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The Penny Readings – what the Dickens? 

Written by Rachael Norris, 7th December 2021

‘There is nothing in the world so irresistibly contagious as laughter and good humor.’
― Charles Dickens, A Christmas Carol 


Book a ticket to watch this year’s event online streamed live from the Mansion House

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The Reader has been hosting Penny Readings events since 2003 and this Sunday (12 December) will be our 15th rendition of the Dickens-inspired event.  

The Reader’s Penny Readings is a joyous celebration of storytelling, song, performance and community that is not to be missed for anyone who loves reading. If you’re new to the concept and want to know more about what to expect at this year’s event then look no further. 

Photos from The Penny Readings 2019 with thanks to Fern and Star Photography

What to expect this year 

Reader’s Clare Ellis (Head of Teaching and Learning) and Greg Harwood-Jenkins (Young Persons Mentor) will be hosting the show live from the Mansion House at Calderstones as we open up the treasure house of literary delights and look back on the year. 

Of course, it’s the Penny Readings so a seasonal selection of literature has been chosen to be shared and read aloud.  

There’ll be live and pre-recorded readings from patrons, including screenwriter and author Frank Cottrell-Boyce, actor Claire Skinner, and TV presenter and People’s Postcode Lottery Ambassador, Matt Johnson. 

For the music lovers, the night will also feature a selection of musical pieces by Vivaldi, Bach and Corelli performed by Marino Capulli (violin) and Lizzie Elliott (cello) from Liverpool music charity, Early Music as Education. 

If you’re a regular to our annual festive event then you’ll remember the beautiful guitar arrangements and vocals of staff member, Lily Kehoe who will be dazzling us once again.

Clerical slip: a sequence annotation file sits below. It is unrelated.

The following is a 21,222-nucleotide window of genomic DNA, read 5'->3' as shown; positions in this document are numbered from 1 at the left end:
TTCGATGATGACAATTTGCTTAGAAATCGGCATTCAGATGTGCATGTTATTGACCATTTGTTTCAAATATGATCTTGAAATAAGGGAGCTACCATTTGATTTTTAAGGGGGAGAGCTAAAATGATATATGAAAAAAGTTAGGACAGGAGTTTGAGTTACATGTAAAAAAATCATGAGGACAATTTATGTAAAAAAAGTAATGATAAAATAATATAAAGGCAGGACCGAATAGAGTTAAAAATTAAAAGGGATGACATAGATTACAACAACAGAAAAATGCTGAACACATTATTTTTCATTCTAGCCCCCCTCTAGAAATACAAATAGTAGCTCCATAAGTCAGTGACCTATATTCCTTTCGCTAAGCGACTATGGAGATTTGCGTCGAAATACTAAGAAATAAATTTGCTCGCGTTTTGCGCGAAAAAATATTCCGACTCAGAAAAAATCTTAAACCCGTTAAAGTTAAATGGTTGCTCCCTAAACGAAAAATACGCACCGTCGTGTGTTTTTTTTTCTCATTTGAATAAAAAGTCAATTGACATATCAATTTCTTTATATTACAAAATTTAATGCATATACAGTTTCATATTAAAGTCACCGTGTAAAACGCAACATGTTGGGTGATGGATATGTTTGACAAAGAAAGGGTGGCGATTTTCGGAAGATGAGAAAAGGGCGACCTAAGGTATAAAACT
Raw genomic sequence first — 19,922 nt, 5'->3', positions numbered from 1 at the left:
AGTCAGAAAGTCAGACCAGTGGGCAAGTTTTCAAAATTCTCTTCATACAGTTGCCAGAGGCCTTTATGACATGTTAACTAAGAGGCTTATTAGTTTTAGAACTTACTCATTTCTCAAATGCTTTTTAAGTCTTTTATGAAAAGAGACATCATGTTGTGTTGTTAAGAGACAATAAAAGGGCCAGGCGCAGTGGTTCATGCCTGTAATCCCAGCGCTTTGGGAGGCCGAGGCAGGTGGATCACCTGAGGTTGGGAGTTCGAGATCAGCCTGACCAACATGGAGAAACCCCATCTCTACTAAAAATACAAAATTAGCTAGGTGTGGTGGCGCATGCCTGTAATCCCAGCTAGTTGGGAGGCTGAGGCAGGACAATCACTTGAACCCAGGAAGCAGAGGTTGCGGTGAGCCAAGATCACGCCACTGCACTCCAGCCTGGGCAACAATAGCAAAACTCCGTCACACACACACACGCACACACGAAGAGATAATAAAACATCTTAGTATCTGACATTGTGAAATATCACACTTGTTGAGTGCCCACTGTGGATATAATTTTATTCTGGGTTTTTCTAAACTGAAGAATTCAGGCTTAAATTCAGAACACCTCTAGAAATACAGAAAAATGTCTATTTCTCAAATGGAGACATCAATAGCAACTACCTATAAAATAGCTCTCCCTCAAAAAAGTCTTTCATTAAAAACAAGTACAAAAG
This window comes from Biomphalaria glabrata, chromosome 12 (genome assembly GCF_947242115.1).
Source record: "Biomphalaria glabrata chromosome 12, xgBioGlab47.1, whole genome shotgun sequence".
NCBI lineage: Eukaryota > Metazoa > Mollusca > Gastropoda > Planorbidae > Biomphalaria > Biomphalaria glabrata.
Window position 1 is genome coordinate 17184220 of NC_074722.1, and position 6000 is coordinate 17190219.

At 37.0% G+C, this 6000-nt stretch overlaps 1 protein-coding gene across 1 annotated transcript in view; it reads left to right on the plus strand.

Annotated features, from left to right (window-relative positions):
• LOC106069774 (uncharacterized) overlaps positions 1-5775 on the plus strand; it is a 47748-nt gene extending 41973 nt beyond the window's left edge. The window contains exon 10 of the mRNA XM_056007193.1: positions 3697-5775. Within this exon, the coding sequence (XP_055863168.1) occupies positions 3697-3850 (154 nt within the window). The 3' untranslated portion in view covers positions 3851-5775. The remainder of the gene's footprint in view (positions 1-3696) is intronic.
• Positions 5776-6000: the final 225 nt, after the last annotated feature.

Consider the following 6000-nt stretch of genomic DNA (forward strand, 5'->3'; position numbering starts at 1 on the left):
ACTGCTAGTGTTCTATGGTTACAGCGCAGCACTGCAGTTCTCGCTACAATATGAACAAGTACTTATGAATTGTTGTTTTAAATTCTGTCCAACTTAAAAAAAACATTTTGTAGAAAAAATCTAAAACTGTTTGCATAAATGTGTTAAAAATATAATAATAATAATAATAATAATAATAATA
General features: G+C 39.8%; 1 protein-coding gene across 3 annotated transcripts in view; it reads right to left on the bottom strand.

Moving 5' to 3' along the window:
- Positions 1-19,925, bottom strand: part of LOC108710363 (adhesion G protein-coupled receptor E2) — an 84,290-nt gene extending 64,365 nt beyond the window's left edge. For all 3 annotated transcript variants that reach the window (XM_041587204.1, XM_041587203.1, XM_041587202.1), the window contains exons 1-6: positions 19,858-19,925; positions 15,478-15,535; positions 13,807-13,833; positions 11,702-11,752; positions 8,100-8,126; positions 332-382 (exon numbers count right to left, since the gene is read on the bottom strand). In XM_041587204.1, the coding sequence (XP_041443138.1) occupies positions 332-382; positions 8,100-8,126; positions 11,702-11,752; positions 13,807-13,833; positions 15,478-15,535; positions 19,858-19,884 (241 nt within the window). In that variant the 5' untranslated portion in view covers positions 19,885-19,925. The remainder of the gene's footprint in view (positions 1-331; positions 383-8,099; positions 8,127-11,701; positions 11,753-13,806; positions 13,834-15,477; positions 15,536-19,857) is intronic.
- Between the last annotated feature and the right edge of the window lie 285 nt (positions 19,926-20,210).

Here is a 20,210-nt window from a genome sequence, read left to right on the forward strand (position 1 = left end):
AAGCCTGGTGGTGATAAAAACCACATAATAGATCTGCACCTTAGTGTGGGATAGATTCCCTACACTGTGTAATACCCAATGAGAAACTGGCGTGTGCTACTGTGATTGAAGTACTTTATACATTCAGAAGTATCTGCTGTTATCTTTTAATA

As well as readings from staff, volunteers and friends from across The Reader community we’ll also take a look around the world of Shared Reading and hear from volunteers and group members on their highlights from this year. 


What's the history behind the Penny Readings? 

You might have heard of Penny Dreadfuls such as Sweeney Todd or Dick Turpin but the Penny Readings are far from dreadful – more like joyful!  

Penny Readings events rose to fame in the 1860s around the time that Charles Dickens was travelling the country and delivering public readings of his work. 

An 1887 handbook for parish priests suggests a Penny Readings should have a programme of around 15 items, "instrumental pieces, songs, glees, recitation, and readings".  

The Penny Readings were named as such simply because the public would pay one penny for admission.  

Charles Dickens famously performed readings at the Liverpool PhilharmonicSt. George’s Hall and the Theatre Royal (Liverpool Playhouse).  

We hosted our Reader version of The Penny Readings in the Concert Hall at St. Georges Hall for 10 consecutive years celebrating our 10th anniversary there in 2013. 

The Concert Hall at St George's Hall

Bringing the Shared Reading community together 

We are probably best known locally for our home in Calderstones Park but you’ll find our Shared Reading groups running all over the UK (and around the world) in libraries, cafes, community centres as well as hospitals, care homes, prisons.  

Shared Reading groups are powered by a community of over 700 brilliant volunteers and the Penny Readings are a way for us to say thank you, celebrate reading and mark the end of the year by spending time together. Everyone is welcome to join in 

In 2019, following our refurbishment of the Grade II listed Mansion House in Calderstones Park we hosted the Penny Readings in our own home for the first time and welcomed Shared Reading volunteers from Abergavenny to Yeovil, Wirral to Weston Supermare.  

We all know what happened in 2020 but the upside was that over 200 of our community members and volunteers were able to join us online for the annual festive celebration without having to make the trip. 

This year we’re meeting in the middle and hosting the Penny Readings both online and in person.  


How can I attend? 

If you’d like to join us, there’s still time and all are welcome - whether you’re new to The Reader or not. Book here to secure your place and receive a link to stream the event: 

As is tradition, tickets for the Penny Readings are free although a small donation is always welcome if you’re able to consider making one. 

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